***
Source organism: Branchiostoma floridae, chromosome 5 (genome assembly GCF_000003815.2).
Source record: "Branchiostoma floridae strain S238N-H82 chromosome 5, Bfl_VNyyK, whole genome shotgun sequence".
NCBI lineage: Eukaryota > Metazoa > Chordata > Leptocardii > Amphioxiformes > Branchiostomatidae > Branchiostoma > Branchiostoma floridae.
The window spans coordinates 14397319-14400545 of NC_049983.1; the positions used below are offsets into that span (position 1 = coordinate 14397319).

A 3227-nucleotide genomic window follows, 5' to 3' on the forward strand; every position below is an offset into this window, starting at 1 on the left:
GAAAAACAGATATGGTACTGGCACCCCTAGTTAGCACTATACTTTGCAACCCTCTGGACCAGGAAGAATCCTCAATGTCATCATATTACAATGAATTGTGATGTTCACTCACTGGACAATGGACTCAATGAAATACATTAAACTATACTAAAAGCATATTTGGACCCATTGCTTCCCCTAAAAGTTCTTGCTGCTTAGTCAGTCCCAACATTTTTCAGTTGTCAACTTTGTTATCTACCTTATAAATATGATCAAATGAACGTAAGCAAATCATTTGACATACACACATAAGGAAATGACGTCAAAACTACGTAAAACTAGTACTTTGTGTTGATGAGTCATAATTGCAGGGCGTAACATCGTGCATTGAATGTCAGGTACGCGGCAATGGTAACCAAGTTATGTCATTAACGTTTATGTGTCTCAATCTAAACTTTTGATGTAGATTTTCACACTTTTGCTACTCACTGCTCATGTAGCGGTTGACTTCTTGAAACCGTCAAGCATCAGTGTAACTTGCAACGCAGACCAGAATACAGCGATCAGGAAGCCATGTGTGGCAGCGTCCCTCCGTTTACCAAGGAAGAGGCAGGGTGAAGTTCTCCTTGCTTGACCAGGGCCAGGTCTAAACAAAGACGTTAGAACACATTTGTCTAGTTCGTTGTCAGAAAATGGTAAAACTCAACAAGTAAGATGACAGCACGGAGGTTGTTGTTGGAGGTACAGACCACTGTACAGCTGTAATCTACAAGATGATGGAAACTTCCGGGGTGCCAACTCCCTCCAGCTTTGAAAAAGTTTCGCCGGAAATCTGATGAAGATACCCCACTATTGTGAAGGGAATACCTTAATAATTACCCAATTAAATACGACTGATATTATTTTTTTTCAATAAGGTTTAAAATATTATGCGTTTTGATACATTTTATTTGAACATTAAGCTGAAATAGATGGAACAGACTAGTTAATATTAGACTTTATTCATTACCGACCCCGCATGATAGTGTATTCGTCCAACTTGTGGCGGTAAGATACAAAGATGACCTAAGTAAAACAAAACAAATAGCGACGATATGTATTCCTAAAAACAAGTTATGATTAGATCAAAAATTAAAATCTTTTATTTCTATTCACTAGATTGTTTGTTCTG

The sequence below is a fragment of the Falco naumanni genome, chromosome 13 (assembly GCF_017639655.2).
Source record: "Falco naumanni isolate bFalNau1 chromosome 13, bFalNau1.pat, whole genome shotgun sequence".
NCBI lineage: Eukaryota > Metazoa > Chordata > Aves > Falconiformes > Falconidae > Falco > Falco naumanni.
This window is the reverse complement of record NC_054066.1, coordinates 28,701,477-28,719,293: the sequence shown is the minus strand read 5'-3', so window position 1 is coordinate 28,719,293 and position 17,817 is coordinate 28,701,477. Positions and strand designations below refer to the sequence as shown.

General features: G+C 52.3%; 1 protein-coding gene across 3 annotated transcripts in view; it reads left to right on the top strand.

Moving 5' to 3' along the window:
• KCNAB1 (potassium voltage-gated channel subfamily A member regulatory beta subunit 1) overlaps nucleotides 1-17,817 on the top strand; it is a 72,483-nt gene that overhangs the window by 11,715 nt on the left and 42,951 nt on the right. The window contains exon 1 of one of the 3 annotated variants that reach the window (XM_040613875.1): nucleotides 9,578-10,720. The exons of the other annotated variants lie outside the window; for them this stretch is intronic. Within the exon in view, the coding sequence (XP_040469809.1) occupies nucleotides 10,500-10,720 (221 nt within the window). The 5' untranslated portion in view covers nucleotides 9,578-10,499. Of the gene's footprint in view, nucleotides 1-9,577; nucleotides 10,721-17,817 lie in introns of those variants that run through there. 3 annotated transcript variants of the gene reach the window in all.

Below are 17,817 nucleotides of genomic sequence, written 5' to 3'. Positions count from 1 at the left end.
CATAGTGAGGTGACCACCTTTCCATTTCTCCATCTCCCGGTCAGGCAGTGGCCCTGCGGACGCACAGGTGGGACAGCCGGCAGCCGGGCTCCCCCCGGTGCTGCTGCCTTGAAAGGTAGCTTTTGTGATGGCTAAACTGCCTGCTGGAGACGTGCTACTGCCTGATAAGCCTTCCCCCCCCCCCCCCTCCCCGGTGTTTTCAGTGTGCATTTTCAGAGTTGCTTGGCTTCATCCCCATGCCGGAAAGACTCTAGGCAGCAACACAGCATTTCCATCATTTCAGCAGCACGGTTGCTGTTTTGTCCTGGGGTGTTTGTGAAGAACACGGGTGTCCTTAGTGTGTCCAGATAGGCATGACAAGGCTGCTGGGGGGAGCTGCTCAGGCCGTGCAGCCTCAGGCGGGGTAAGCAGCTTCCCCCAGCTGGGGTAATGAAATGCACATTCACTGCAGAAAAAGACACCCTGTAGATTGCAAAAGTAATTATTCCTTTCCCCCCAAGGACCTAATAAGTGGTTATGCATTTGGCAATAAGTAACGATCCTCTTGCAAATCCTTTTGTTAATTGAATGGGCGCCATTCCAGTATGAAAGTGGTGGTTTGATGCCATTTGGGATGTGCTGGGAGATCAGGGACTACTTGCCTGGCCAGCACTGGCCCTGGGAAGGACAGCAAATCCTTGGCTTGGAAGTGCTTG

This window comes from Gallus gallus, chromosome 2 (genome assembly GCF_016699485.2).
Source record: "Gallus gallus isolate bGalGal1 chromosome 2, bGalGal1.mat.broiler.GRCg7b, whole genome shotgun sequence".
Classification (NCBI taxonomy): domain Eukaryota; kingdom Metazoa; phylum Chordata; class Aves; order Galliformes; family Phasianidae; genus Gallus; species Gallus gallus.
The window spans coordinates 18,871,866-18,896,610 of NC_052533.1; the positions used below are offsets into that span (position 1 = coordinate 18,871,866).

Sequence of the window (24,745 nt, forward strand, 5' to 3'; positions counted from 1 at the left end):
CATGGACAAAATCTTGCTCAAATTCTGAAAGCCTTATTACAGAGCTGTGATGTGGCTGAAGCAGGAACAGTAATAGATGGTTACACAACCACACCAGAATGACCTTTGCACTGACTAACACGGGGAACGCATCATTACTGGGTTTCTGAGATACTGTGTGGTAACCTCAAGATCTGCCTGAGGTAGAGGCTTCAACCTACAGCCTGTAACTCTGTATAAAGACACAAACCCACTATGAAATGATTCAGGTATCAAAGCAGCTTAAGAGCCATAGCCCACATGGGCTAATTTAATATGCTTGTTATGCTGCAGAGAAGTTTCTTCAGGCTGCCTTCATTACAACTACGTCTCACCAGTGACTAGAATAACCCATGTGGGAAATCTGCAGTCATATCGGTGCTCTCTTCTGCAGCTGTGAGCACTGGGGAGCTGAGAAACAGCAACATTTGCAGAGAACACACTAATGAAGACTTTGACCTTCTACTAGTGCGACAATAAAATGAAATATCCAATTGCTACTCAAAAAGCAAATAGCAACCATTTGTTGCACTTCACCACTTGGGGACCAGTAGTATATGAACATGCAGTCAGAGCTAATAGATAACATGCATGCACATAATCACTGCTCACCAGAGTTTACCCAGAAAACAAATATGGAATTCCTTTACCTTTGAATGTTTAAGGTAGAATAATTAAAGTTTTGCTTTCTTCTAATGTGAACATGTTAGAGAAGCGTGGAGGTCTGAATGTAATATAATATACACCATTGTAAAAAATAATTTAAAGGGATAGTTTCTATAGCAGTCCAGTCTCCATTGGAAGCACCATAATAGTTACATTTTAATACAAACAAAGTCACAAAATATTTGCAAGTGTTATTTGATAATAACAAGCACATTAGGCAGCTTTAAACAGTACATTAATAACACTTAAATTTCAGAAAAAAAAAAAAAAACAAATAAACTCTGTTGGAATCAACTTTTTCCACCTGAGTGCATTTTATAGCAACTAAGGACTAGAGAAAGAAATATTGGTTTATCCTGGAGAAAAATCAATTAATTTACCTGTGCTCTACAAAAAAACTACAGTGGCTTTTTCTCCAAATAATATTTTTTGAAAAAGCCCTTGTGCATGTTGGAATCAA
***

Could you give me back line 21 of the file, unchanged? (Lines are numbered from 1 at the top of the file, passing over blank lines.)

CATGGACAAAATCTTGCTCAAATTCTGAAAGCCTTATTACAGAGCTGTGATGTGGCTGAAGCAGGAACAGTAATAGATGGTTACACAACCACACCAGAATGACCTTTGCACTGACTAACACGGGGAACGCATCATTACTGGGTTTCTGAGATACTGTGTGGTAACCTCAAGATCTGCCTGAGGTAGAGGCTTCAACCTACAGCCTGTAACTCTGTATAAAGACACAAACCCACTATGAAATGATTCAGGTATCAAAGCAGCTTAAGAGCCATAGCCCACATGGGCTAATTTAATATGCTTGTTATGCTGCAGAGAAGTTTCTTCAGGCTGCCTTCATTACAACTACGTCTCACCAGTGACTAGAATAACCCATGTGGGAAATCTGCAGTCATATCGGTGCTCTCTTCTGCAGCTGTGAGCACTGGGGAGCTGAGAAACAGCAACATTTGCAGAGAACACACTAATGAAGACTTTGACCTTCTACTAGTGCGACAATAAAATGAAATATCCAATTGCTACTCAAAAAGCAAATAGCAACCATTTGTTGCACTTCACCACTTGGGGACCAGTAGTATATGAACATGCAGTCAGAGCTAATAGATAACATGCATGCACATAATCACTGCTCACCAGAGTTTACCCAGAAAACAAATATGGAATTCCTTTACCTTTGAATGTTTAAGGTAGAATAATTAAAGTTTTGCTTTCTTCTAATGTGAACATGTTAGAGAAGCGTGGAGGTCTGAATGTAATATAATATACACCATTGTAAAAAATAATTTAAAGGGATAGTTTCTATAGCAGTCCAGTCTCCATTGGAAGCACCATAATAGTTACATTTTAATACAAACAAAGTCACAAAATATTTGCAAGTGTTATTTGATAATAACAAGCACATTAGGCAGCTTTAAACAGTACATTAATAACACTTAAATTTCAGAAAAAAAAAAAAAAACAAATAAACTCTGTTGGAATCAACTTTTTCCACCTGAGTGCATTTTATAGCAACTAAGGACTAGAGAAAGAAATATTGGTTTATCCTGGAGAAAAATCAATTAATTTACCTGTGCTCTACAAAAAAACTACAGTGGCTTTTTCTCCAAATAATATTTTTTGAAAAAGCCCTTGTGCATGTTGGAATCAA